Tatiana Serafin

Table Talk – what I’ve been reading

Great piece in April 4, 2010 New York Times Magazine about photographer Roman Vishniac who chronicled prewar Eastern European Jewish life. The piece points out some of his images were manufactured and brings up again the question of what is truth, and what does personal perception bring to historical memory. The pictures in particular were amazing and make me want to see more of his archive.

I finished Lady Chatterly’s Lover this week. Connie’s thoughts on Venice – “Too many people in the piazza, too many limbs and trunks of humanity on the Lido, to many gondolas…too many pigeons…too many languages rattling…too much sun…” – written by D.H. Lawrence circa 1928 are still so true,  even despite the ban on pigeon feeding in St. Mark’s Square. To see heaving masses swarming on the canals, it’s no wonder Venice is sinking!

Speaking of Italy, Sunday’s NYT Travel cover, “Mangia, Mangia!” on eating family style in Italy was wonderful. The best food I’ve had in Italy is at large gatherings of friends and family where everyone participates in the feast making. There are also small family style restaurants tucked here and there that give the same experience. The key is in the ingredients – local and fresh; I never gain weight there. (and I can’t say the same here even though I try to be a locavore!)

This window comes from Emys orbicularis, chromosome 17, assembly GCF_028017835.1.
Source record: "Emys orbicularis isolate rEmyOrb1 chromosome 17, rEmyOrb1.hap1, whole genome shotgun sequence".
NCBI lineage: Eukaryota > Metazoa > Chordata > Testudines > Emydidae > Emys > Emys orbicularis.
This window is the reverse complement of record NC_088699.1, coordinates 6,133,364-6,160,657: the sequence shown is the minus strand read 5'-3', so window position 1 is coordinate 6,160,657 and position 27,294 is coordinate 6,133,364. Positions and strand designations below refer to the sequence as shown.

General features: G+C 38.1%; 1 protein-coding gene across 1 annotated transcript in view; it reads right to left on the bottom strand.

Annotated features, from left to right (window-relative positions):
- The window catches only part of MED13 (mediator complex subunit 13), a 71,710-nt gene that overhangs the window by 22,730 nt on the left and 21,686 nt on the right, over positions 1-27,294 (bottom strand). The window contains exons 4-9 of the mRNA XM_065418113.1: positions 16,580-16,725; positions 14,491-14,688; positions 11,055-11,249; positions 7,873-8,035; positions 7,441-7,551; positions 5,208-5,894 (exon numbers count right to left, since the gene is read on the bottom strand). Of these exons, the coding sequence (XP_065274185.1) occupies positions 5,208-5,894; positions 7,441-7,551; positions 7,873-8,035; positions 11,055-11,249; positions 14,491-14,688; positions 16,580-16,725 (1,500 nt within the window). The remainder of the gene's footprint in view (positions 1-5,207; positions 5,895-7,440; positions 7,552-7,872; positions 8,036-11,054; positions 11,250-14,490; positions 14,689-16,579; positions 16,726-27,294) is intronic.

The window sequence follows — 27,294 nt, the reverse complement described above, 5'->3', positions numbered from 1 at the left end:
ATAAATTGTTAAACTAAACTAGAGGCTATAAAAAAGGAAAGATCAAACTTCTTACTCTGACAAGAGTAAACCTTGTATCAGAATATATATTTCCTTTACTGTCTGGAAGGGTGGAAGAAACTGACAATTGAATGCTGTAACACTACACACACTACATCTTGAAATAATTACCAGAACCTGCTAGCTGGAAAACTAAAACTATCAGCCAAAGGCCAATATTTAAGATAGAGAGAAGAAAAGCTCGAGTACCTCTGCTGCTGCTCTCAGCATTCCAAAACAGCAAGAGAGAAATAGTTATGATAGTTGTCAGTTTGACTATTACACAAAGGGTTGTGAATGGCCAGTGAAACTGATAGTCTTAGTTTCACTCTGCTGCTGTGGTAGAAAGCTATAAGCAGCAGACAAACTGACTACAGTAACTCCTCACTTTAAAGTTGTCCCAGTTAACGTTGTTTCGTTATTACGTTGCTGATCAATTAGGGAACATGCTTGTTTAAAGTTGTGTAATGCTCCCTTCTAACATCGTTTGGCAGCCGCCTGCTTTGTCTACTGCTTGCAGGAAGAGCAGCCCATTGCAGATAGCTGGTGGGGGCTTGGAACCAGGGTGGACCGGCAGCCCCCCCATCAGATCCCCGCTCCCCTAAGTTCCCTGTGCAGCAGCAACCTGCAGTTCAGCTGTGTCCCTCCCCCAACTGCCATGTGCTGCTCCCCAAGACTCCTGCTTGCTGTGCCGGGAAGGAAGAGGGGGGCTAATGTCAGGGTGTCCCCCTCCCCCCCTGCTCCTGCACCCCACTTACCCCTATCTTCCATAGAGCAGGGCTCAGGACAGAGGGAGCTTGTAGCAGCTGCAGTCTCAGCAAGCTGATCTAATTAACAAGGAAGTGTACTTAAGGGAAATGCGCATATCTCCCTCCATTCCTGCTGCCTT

Started Mrs. Adams in Winter by Michael O’Brien; it’s a bit dense on the historical detail which the New York Times Book Review did point out. But I love the descriptions of Russian court life and how America’s earliest diplomats fared.

Speaking of Russia, Maly Drama Theater’s performance of Uncle Vanya at BAM is amazing. It helps to understand Russian because much was lost in the translation they had running on the top of the stage. Chekhov is amazing. And a Hollywood bonus, Maggie Gyllenhaal and Peter Sarsgaard were at Friday’s performance.

And I completely disagree with Ben Brantley’s review of The Addams Family with Bebe Neuwirth and Nathan Lane. It might not be intellectually stimulating but it is fun – when we went the other week to celebrate my dad’s birthday we were rolling in the aisles – and that is worth the price of the ticket.

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